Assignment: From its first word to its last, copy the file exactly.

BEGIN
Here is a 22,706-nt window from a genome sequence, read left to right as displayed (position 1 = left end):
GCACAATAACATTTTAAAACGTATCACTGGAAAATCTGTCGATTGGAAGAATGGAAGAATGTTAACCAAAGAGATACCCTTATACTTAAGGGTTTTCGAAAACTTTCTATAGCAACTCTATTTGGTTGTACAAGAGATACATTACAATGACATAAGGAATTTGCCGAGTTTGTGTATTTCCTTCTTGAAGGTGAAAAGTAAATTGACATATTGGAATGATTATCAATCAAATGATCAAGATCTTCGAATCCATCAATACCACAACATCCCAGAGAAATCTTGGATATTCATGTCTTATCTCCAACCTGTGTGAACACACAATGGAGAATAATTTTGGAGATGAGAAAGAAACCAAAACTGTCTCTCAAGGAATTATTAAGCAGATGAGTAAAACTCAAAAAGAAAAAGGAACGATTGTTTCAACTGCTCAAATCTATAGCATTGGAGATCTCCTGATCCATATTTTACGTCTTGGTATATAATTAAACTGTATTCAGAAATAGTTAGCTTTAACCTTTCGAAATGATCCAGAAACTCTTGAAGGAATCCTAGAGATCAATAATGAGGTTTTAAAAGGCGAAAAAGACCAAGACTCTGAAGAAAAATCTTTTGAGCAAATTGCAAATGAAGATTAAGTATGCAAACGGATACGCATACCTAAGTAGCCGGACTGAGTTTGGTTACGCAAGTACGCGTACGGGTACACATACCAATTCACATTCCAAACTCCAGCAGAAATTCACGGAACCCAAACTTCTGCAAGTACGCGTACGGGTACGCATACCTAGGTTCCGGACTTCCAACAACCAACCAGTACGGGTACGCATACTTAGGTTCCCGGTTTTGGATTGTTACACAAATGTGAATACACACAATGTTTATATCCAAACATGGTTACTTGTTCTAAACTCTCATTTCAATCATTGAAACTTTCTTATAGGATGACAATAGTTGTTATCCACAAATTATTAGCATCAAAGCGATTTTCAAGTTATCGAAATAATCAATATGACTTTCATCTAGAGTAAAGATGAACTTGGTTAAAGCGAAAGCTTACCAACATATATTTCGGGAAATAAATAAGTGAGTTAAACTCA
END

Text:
Here is a 22,706-nt window from a genome sequence, read left to right as displayed (position 1 = left end):
GCACAATAACATTTTAAAACGTATCACTGGAAAATCTGTCGATTGGAAGAATGGAAGAATGTTAACCAAAGAGATACCCTTATACTTAAGGGTTTTCGAAAACTTTCTATAGCAACTCTATTTGGTTGTACAAGAGATACATTACAATGACATAAGGAATTTGCCGAGTTTGTGTATTTCCTTCTTGAAGGTGAAAAGTAAATTGACATATTGGAATGATTATCAATCAAATGATCAAGATCTTCGAATCCATCAATACCACAACATCCCAGAGAAATCTTGGATATTCATGTCTTATCTCCAACCTGTGTGAACACACAATGGAGAATAATTTTGGAGATGAGAAAGAAACCAAAACTGTCTCTCAAGGAATTATTAAGCAGATGAGTAAAACTCAAAAAGAAAAAGGAACGATTGTTTCAACTGCTCAAATCTATAGCATTGGAGATCTCCTGATCCATATTTTACGTCTTGGTATATAATTAAACTGTATTCAGAAATAGTTAGCTTTAACCTTTCGAAATGATCCAGAAACTCTTGAAGGAATCCTAGAGATCAATAATGAGGTTTTAAAAGGCGAAAAAGACCAAGACTCTGAAGAAAAATCTTTTGAGCAAATTGCAAATGAAGATTAAGTATGCAAACGGATACGCATACCTAAGTAGCCGGACTGAGTTTGGTTACGCAAGTACGCGTACGGGTACACATACCAATTCACATTCCAAACTCCAGCAGAAATTCACGGAACCCAAACTTCTGCAAGTACGCGTACGGGTACGCATACCTAGGTTCCGGACTTCCAACAACCAACCAGTACGGGTACGCATACTTAGGTTCCCGGTTTTGGATTGTTACACAAATGTGAATACACACAATGTTTATATCCAAACATGGTTACTTGTTCTAAACTCTCATTTCAATCATTGAAACTTTCTTATAGGATGACAATAGTTGTTATCCACAAATTATTAGCATCAAAGCGATTTTCAAGTTATCGAAATAATCAATATGACTTTCATCTAGAGTAAAGATGAACTTGGTTAAAGCGAAAGCTTACCAACATATATTTCGGGAAATAAATAAGTGAGTTAAACTCA